The hypocrisy of the periodical Midwifery Today where this rubbish has been published is in keeping with the article itself: in the section About Us they claim to deliver “hard facts” and “soft but competent” information. Then they publish a piece where anesthesiologists who practice obstetric anesthesia are compared with drug pushers… I rest my case.

I will repeat it again and again: there is no best way or right way to have a baby. Don’t listen to the rubbish about being empowered by pain. It is as empowering as the pain of stabbing yourself with scissors. The desire to avoid pain does not make you a weaker person or better mother and does not benefit your baby. In fact, as we discussed in the previous article, pain may be harmful and can have long lasting consequences. It is part of reality that every method, intervention and drug used in medicine has risks, and it is eventually up to you to choose which method of relieving labor pain is suitable for you. Just don’t avoid epidural because some people tell you that it robs you of your birth experience or feminine empowerment, it is simply nonsense.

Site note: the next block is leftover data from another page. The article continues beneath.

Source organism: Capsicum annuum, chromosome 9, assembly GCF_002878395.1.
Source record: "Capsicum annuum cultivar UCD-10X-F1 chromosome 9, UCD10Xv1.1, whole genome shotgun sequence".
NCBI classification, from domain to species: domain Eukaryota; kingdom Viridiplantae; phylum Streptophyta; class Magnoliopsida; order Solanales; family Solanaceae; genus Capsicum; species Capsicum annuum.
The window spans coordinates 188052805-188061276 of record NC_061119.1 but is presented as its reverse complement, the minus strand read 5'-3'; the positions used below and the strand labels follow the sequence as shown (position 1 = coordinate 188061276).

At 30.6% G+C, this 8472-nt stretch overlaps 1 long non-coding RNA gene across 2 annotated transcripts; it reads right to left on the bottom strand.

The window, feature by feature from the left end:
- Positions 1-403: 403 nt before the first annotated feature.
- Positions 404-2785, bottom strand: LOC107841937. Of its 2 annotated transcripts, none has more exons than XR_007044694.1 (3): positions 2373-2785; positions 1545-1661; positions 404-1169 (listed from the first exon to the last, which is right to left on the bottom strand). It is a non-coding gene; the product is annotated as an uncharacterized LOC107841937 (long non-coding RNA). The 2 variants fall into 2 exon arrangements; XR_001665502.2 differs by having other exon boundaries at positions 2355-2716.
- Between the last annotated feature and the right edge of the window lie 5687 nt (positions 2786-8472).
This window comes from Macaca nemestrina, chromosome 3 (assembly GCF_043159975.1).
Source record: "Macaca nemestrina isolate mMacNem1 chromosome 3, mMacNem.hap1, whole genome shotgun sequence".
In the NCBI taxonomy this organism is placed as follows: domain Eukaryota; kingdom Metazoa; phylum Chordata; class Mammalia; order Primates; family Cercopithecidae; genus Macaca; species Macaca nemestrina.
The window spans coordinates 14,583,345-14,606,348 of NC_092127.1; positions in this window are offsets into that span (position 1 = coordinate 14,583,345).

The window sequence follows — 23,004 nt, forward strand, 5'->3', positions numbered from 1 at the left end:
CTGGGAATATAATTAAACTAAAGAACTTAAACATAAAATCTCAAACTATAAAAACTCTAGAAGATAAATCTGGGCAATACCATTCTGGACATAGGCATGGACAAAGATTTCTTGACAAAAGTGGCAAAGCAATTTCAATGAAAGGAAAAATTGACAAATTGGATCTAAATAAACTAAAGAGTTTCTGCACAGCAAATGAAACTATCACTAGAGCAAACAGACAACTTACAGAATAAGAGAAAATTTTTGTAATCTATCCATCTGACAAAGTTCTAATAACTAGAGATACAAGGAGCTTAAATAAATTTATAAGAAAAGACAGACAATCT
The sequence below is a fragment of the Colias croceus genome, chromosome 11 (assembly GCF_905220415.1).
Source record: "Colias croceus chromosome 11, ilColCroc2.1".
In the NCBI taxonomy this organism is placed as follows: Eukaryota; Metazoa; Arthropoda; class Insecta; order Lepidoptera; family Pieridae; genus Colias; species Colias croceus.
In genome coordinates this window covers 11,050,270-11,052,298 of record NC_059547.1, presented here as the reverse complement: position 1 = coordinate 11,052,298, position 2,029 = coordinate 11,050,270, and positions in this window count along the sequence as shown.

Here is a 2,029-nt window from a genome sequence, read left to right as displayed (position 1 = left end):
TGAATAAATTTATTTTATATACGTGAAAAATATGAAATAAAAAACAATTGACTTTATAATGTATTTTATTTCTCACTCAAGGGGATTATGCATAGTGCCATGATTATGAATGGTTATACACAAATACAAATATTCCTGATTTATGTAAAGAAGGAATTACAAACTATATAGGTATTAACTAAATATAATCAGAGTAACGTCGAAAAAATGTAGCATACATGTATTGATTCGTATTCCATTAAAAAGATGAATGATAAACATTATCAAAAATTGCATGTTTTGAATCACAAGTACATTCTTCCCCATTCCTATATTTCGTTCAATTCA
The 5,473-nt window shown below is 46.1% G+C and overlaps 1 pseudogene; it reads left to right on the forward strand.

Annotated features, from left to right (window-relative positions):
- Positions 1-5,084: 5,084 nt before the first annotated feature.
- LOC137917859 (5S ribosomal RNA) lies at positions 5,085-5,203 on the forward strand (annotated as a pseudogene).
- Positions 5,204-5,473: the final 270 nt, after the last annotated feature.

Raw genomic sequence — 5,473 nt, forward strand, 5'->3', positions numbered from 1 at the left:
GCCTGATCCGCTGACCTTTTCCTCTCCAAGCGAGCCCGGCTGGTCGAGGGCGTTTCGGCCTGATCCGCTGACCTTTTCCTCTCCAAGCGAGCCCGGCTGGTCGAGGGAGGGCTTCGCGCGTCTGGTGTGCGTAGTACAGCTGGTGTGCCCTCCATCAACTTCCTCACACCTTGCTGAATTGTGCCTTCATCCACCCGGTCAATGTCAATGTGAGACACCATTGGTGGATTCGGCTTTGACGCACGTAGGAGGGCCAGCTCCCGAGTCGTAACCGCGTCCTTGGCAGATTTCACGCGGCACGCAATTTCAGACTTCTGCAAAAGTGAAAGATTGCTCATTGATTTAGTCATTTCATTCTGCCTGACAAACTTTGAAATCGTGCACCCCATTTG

Image from: . http://www.freedigitalphotos.net/images/agree-terms.php?id=10029217

Dr. Eugene Smetannikov is a practicing anesthesiologist with the interest in obstetric anesthesia. He is the author of the most comprehensive book on the subject, The Truth About Labor Epidural


So far, one person has said this about “Drug Pushers, Natural Birth and “Soft Science””:

  1. I am à practitionerMermaid GP and havé 2 children by lscs ( Caesarian section) and epidurals.
    I am a strong advocate for maximum pain relief during labour .
    I advice expecting mothers who will be delivering public ally and in the hands of midwives to ask for epidural early and keep pushing the point ignorings comments like ” u are already dilating – just keep breathing” I remind women that there could still be sutures to come ect ect
    I believe most midwives hate pregnant women and enjoy watching them suffer .
    That belief grew from working in the labour ward and being in general practice for 20 years by now.

  2. Karolina